Jonathan Michael Phelps was born March 8, 2000 in Provo, Utah. He weighed 6 lbs. 5 oz. and was 17 inches long. He was
born with 7 fractures.
My pregnancy had progressed quite normally. This was our first baby and we had a feeling it
was a boy, so at our 20-week ultra sound we were excited to find out that we were right. Everything was normal with the ultra
sound, the Dr. did mention that his femur measured a little short although it was still within a normal range so he wasn't
worried. We just laughed thinking the baby was already taking after his Dad who was quite tall, but had short legs.
36 weeks we learned that the baby was breech. My OB was going to schedule me for a procedure called an external version, where
doctors, with their hands on my abdomen, would manually try to turn the baby into a head-down position. My amniotic fluid
level was checked to make sure that there was enough fluid to allow the baby to turn, however my fluid turned out to be very
low. After monitoring the level of amniotic fluid for a few weeks it finally got too low and on March 8th they decided to
do a C-section.
The C-section went well and the doctor held up the most beautiful baby boy! My husband went with the
baby while the doctor finished with the C-section.
Right away the nurses realized that Jonathan had a very high-pitched
painful cry. They called our pediatrician and asked him to come take a look at the baby, rather than waiting for his normal
rounds in the nursery. After determining that there was some tenderness causing pain in Jonathans leg the doctor took an x-ray
of that leg. They were very shocked when they found 4 fractures in a healing state in that femur. An x-ray of his entire body
revealed another healing femur fracture in the other leg, a broken rib and newly broken arm. The doctor explained what he
found and was honest in telling us he did not know what this was, but said he was going to call a number of specialists and
consult with them. Eight hours after Jonathan's birth we first heard the words Osteogenesis Imperfecta, and within 24 hours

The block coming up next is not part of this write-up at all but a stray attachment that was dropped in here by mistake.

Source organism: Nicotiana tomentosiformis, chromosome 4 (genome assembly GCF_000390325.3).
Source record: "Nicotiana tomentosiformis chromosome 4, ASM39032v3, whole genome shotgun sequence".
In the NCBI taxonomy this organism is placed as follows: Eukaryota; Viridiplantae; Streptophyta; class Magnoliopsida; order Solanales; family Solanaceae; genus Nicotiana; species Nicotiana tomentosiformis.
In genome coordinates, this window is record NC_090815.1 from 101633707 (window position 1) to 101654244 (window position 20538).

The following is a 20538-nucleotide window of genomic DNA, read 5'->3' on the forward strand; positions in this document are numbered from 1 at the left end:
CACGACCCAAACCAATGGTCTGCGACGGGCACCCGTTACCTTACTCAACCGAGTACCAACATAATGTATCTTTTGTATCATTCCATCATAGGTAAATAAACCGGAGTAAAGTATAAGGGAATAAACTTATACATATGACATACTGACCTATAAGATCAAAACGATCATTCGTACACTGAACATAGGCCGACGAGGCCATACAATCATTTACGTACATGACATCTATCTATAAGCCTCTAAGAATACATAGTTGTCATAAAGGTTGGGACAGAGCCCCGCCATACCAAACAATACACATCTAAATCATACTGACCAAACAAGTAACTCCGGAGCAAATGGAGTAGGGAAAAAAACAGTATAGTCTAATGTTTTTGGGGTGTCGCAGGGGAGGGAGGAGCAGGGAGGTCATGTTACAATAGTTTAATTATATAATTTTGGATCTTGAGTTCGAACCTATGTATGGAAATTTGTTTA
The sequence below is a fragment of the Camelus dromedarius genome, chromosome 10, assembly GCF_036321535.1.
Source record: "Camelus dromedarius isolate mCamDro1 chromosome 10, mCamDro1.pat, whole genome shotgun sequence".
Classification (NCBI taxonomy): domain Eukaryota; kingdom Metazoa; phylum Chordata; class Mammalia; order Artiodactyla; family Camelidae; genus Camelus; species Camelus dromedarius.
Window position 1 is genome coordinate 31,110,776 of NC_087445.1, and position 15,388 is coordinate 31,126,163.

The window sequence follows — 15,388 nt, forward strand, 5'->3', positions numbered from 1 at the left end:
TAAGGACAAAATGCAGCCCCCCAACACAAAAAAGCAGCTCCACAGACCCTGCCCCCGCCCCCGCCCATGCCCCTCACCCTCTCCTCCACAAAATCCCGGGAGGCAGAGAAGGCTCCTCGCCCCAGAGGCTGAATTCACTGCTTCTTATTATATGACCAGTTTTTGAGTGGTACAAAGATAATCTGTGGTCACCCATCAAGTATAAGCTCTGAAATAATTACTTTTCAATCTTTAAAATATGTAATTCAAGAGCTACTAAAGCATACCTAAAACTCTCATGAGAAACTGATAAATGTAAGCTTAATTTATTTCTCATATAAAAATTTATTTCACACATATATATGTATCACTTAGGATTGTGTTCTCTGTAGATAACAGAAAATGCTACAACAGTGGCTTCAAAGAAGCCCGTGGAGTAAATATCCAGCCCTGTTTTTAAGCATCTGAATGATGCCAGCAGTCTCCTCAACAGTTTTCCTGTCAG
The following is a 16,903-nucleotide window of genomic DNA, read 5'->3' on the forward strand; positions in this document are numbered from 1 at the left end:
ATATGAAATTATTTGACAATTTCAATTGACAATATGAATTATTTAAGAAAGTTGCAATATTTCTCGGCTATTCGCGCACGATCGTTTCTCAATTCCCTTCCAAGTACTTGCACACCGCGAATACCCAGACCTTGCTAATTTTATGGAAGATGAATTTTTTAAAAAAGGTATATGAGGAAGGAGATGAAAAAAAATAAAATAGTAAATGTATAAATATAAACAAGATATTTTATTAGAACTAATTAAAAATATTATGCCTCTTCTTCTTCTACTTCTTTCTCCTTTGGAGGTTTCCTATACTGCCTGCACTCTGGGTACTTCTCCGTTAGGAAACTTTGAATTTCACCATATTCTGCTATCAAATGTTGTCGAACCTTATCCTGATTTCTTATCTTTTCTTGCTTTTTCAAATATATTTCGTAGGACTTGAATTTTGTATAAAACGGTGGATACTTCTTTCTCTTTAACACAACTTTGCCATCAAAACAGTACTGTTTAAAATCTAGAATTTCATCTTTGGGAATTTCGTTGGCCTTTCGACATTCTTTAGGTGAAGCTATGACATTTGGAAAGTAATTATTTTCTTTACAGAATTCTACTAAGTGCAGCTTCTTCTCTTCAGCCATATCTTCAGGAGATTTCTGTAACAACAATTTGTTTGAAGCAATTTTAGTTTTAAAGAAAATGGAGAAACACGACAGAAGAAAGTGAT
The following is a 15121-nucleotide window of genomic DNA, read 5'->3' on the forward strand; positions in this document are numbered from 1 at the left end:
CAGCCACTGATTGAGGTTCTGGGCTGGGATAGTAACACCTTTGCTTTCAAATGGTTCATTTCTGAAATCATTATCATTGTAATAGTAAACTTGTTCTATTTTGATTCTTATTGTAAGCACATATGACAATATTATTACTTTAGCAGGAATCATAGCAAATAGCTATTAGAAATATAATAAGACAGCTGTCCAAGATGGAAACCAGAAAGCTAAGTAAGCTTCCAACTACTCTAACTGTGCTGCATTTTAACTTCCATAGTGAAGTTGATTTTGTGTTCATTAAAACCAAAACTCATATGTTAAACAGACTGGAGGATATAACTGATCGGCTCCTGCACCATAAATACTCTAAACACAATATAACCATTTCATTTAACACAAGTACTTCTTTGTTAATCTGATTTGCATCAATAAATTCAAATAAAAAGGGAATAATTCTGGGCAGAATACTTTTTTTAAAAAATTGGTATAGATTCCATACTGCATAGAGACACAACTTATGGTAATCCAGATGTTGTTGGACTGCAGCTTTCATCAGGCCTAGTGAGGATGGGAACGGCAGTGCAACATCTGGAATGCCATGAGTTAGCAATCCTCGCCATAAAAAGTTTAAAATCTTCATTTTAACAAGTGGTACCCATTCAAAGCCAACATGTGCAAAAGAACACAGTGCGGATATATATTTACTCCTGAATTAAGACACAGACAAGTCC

the diagnosis was confirmed.
Luckily our pediatrician put us in touch with Shriners Hospital in Salt Lake City just
45 minutes from our home. Shriners had doctors who specialized in OI and within a few days Jonathan was scheduled to go to
an OI Clinic at Shriners when he was 4 weeks old. Our pediatrician also put us in touch with Annie Miller, a wonderful occupational
therapist who happened to have a considerable amount of experience with OI and who also worked in the hospital we were at!
She came to visit us the day after Jonathan was born and was a true lifesaver! She showed us how to hold Jonathan on a pillow
and how to gently change his diapers. She was amazing and gave us the confidence we needed in caring for our baby. I remember
Annie telling us that the doctors and nurses had no idea how careful they needed to be with Jonathan and that we either needed
to keep him in our room at all times or to just take him home.
Jonathan came home with us when I was discharged from
the hospital after 3 days. Annie was assigned to be our Occupational Therapist through the local Early Intervention program
and visited us once a month. We also had a Physical Therapist come twice a month, and again, we were fortunate enough to have
a PT who had worked at Shriners before and had OI experience. We also came to know a wonderful family, who lived 5 miles away,
where the father and his 2-year-old daughter had OI. This family was so very kind to us. The father came over many times during
those first few months when we felt so helpless. If we felt that Jonathan may have fractured something he would leave work
and come over right away, showing us how to gently feel Jonathan to try and locate where a fracture might be.
learning that Jonathan had Osteogenesis Imperfecta was quite a shock to us at his birth, we just loved him more than we ever
imagined. He was our sweet little baby and we were his parents! We knew that there was no trial that he would face that the
Lord and a loving family couldn't help him get through. We were blessed to be in touch with so many wonderful people who helped
us. Though those first few months were such an adjustment, a time of learning and patience. We had our fair share of
tears, but more than our fare share of smiles too!
If you would like to talk to other parents of OI children, please join our email list--OI Parents.
"OI Parents" is a place where parents of infants and children with Osteogenesis Imperfecta (OI) can share information,
learn how to care for a child with OI, and connect with other parents going through similar experiences. As of February,
2010 we have over 650 members from all over the world.
Email us at: firstname.lastname@example.org